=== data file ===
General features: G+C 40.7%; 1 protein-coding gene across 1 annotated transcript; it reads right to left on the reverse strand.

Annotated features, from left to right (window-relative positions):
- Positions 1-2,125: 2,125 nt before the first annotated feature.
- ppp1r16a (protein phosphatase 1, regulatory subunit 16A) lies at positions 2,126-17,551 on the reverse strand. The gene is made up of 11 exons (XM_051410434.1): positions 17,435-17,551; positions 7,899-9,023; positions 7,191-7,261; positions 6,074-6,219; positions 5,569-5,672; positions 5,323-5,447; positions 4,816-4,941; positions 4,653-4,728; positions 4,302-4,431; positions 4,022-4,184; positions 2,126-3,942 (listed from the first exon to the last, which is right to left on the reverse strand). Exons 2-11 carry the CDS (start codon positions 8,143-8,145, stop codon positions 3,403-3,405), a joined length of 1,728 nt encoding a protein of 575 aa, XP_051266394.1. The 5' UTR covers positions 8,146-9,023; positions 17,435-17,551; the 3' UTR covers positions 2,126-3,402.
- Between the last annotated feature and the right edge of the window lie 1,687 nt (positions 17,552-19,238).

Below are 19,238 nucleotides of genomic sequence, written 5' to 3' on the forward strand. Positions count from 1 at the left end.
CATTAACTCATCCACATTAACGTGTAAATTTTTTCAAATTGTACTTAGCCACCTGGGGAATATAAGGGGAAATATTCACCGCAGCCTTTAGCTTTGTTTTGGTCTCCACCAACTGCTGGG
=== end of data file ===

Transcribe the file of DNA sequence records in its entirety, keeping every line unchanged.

General features: G+C 40.7%; 1 protein-coding gene across 1 annotated transcript; it reads right to left on the reverse strand.

Annotated features, from left to right (window-relative positions):
- Positions 1-2,125: 2,125 nt before the first annotated feature.
- ppp1r16a (protein phosphatase 1, regulatory subunit 16A) lies at positions 2,126-17,551 on the reverse strand. The gene is made up of 11 exons (XM_051410434.1): positions 17,435-17,551; positions 7,899-9,023; positions 7,191-7,261; positions 6,074-6,219; positions 5,569-5,672; positions 5,323-5,447; positions 4,816-4,941; positions 4,653-4,728; positions 4,302-4,431; positions 4,022-4,184; positions 2,126-3,942 (listed from the first exon to the last, which is right to left on the reverse strand). Exons 2-11 carry the CDS (start codon positions 8,143-8,145, stop codon positions 3,403-3,405), a joined length of 1,728 nt encoding a protein of 575 aa, XP_051266394.1. The 5' UTR covers positions 8,146-9,023; positions 17,435-17,551; the 3' UTR covers positions 2,126-3,402.
- Between the last annotated feature and the right edge of the window lie 1,687 nt (positions 17,552-19,238).

Below are 19,238 nucleotides of genomic sequence, written 5' to 3' on the forward strand. Positions count from 1 at the left end.
CATTAACTCATCCACATTAACGTGTAAATTTTTTCAAATTGTACTTAGCCACCTGGGGAATATAAGGGGAAATATTCACCGCAGCCTTTAGCTTTGTTTTGGTCTCCACCAACTGCTGGG